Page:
Here is my argument for the second claim. In the first part of the exercise yesterday each participant was asked to imagine a possible future development in the way that evaluation will be done, and the role of evaluators, in the year 2050. We were asked to place these ideas on Post-It Notes on an online whiteboard, on a linear scale that ranged between Optimistic and Pessimistic. 

Then a second and orthogonal scale was introduced, which ranged from "I can make a difference" to I can't make a difference". When that second axis was introduced we were asked to adjust our Post-It Notes into a new position that represented our view of its possibility and our ability to make a difference to that event.  These two steps can be seen as a form of self-evaluation of our own imagined futures. Here is the result (don't bother try to read the note details).


Later on, as the process proceeded we were encouraged to 'think out of the box" But how do you do that, ...how do you know what is "out of the box"? Unless you deliberately go to extremes, with the associated risk that whatever you come up with be less useful (however defined)

Looking back at that task now, it strikes me that what the above scatterplot does is show you where the box is, so to speak.  And by contrast, where outside the box also is located.  "Inside the box" is the part of scatterplot where the biggest concentration of posts is located.  The emptiest area and thus most "out of the box" area is the top right quadrant.  There is only one Post-it Note there. So, if more out of the box thinking is needed in this particular exercise setting then perhaps we should start brainstorming about "Optimistic future possibilities and of a kind where I think "I can't make a difference"  - now there is a challenge!

The above example can be considered as a kind of toy model, a simple version of a larger and more complex range of possible applications. That is, that any combination of evaluative dimensions will generate a combinatorial space, which will be densely populated with ideas about possible futures in some areas and empty in others To explore those kinds of areas we will need to do some imaginative thinking at a higher level of abstraction, i.e. of the different kinds of evaluative dimensions that might be relevant. My impression is that this meta-territory has not yet been explored very much. When you look at the futures/foresight literature the most common evaluative dimensions are those of "possibility" and "desirability" (and ones I have used myself, within the ParEvo app). But there must be others that are also relevant in various circumstances.

Postscript 2020 12 11: This afternoon we had a meeting to review the Futures Literacy Lab experience. In that meeting one of the facilitators produced this definition of Futures Literacy, which I have visibly edited, to improve it :-)



 Lots more to be discussed here, for example:

1. Different search strategies that can be used to find interesting alternate futures. For example, random search, and "the adjacent possible" searches are two that come to mind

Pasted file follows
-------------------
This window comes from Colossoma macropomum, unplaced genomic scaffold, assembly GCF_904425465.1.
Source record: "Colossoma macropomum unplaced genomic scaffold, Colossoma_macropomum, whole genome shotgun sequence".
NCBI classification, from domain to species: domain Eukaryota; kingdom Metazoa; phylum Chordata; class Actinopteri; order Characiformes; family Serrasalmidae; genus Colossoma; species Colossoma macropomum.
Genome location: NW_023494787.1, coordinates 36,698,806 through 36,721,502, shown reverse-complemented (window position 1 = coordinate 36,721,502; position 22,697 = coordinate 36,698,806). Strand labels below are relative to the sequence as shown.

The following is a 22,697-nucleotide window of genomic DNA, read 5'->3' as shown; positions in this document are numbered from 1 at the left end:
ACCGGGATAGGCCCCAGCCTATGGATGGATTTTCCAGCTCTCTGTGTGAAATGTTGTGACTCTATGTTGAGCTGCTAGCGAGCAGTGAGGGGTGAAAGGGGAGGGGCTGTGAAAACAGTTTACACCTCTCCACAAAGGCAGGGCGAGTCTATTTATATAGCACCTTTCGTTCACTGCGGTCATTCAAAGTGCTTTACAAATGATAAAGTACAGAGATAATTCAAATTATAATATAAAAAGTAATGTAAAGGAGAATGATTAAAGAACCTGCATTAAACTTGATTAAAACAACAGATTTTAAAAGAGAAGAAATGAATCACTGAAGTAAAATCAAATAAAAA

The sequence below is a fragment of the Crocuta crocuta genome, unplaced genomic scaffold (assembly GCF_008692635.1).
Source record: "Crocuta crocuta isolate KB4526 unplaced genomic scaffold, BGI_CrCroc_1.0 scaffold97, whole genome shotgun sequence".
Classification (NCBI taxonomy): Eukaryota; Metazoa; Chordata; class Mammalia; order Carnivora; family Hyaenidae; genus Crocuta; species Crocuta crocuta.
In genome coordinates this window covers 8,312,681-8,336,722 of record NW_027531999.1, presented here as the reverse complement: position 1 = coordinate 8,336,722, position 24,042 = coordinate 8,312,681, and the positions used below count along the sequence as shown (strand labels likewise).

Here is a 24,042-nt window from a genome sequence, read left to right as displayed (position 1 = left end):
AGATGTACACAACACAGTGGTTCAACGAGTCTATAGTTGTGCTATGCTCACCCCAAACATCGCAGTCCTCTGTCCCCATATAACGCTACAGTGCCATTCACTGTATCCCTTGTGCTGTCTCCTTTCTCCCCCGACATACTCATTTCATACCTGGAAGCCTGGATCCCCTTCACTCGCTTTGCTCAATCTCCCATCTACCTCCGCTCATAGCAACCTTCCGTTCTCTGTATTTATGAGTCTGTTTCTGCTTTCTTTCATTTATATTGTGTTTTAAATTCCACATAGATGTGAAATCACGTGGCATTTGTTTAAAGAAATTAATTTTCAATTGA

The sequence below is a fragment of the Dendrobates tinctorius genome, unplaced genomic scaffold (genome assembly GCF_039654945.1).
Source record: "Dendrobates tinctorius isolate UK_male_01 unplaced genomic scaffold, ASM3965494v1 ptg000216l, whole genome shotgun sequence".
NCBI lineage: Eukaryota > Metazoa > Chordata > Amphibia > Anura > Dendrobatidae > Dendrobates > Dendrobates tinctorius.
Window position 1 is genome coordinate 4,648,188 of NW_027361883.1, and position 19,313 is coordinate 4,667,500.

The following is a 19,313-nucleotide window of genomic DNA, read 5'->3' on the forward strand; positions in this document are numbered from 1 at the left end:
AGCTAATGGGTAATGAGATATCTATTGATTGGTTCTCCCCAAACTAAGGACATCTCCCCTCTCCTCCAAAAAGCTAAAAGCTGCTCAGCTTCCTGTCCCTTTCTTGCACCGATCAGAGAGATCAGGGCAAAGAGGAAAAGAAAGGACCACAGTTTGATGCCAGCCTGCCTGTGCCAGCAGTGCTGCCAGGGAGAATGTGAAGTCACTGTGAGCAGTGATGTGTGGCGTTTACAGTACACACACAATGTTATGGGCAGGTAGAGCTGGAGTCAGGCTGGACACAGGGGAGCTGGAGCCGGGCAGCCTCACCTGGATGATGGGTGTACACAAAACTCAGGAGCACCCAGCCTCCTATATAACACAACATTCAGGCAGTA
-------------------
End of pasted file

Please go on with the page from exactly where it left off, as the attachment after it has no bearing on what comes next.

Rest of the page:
2. Ways of getting more value from the alternate futures already identified e.g. by recombination 

3. Ways of mapping the diversity of alternate futures that have already been identified e.g using network maps of kind I discussed earlier on this blog (Evaluating Innovation)

4. The potential worth of getting independent third parties to review/evaluate the (a) contents generated by participants, and (b) participants' self-evaluations of their content


For an earlier discussion of mine that might be of interest, see 

"Evaluating the Future"Podcast and paper prepared with and for the EU Evaluation Support Services Unit, 2020




Monday, December 07, 2020

Has the meaning of impact evaluation been hijacked?

 



This morning I have been reading, with interest, Giel Ton's 2020 paper: 
Development policy and impact evaluation: Contribution analysis for learning and accountability in private sector development 

 I have one immediate reaction; which I must admit I have been storing up for some time.  It is to do with what I would call the hijacking of the meaning or definition of 'impact evaluation'.  These days impact evaluation seems to be all about causal attribution. But I think this is an overly narrow definition and almost self-serving of the interests of those trying to promote methods specifically dealing with causal attribution e.g., experimental studies, realist evaluation, contribution analysis and process tracing. (PS: This is not something I am accusing Giel of doing!)

 I would like to see impact evaluations widen their perspective in the following way:

1. Description: Spend time describing the many forms of impact a particular intervention is having. I think the technical term here is multifinality. In a private-sector development programme, multifinality is an extremely likely phenomenon.  I think Giel has in effect said so at the beginning of his paper: " Generally, PSD programmes generate outcomes in a wide range of private sector firms in the recipient country (and often also in the donor country), directly or indirectly."

 2. Valuation: Spend time seeking relevant participants’ valuations of the different forms of impact they are experiencing and/or observing. I'm not talking here about narrow economic definitions of value, but the wider moral perspective on how people value things - the interpretations and associated judgements they make. Participatory approaches to development and evaluation in the 1990s gave a lot of attention to people's valuation of their experiences, but this perspective seems to have disappeared into the background in most discussions of impact evaluation these days. In my view, how people value what is happening should be at the heart of evaluation, not an afterthought. Perhaps we need to routinely highlight the stem of the word Evaluation.